Stay hydrated.

Water and nutrients fuel our bodies, so being properly hydrated while you are sweating is vital. Take a water bottle along on hikes, to your cycling class, or to hit the machines at your local gym. Replenishing your water supply is essential to help your body function at its best, especially while you're fasting.

Don't Skip out before athletic competitions.

If you are a hard-core athlete or participate in athletic competitions—bodybuilding, marathons, and the like—you need to be at your peak. Not that fasting is harmful to you, but giving your body all of the nutrients it needs to burn calories effectively will allow you to perform better. The amount of calories you will burn while competing needs to be readily available, and you don’t want to risk feeling lightheaded or nauseous due to lack of food.

Eat right.

Working out requires carbs and dense calories. If you make a meal simply based on calories, you could consume 1500 calories of gummy worms and candy bars (not advisable, no matter the circumstance). However, the wiser choice is to feast on a nutrient-dense meal of vegetables and quality meats. Make those calories and meals count! Of course, you can have a few sweets, but make that a treat and not a meal substitute.

Time your fasting right.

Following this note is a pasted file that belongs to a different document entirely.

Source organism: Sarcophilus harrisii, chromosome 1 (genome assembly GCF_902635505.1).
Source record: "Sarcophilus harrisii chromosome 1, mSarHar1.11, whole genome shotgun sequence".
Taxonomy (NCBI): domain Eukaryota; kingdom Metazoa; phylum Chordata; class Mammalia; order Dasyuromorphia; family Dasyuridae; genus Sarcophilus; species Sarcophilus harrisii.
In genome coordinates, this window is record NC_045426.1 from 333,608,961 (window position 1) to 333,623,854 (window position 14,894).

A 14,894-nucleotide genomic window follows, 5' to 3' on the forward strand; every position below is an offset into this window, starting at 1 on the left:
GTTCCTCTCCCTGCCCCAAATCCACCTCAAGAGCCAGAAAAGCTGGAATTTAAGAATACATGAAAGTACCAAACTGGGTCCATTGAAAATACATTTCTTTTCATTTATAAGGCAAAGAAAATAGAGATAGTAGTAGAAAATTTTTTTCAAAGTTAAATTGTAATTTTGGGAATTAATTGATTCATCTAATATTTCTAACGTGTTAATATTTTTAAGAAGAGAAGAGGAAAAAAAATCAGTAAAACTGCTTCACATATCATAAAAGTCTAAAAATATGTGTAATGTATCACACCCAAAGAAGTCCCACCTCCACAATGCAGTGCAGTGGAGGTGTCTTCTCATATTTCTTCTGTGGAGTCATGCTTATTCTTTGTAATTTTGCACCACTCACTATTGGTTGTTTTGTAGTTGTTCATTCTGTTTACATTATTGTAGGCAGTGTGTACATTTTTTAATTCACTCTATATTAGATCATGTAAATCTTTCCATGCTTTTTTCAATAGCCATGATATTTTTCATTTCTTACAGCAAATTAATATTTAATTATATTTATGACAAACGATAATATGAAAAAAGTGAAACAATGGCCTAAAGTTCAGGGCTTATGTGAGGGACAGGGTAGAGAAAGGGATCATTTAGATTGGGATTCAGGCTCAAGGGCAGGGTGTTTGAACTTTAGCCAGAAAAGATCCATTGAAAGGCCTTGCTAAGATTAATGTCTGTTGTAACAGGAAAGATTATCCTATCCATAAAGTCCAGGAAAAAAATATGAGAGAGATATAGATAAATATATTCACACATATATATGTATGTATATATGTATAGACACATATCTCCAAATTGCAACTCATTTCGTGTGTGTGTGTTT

Again, some experts say to load up on calories before you work out and then start your fast. Others claim that using your body’s natural rhythms is ideal, which would involve exercising first thing in the morning. For most people, a morning workout is what fits best into their schedule anyway, so get it out of the way as your first activity of the day. It will help you wake up, and you can sneak in that workout before the hunger pangs hit.

Consider a mini-meal.

If you’re feeling a bit “off” before, during, or after exercise, you may want to schedule your intermittent fasting time so that you can have a mini-meal right before your workout if a full meal isn’t on the docket. Hint: our bars are a great way to fuel up pre-workout so that you can consume necessary calories and feel good about what you’re putting into your body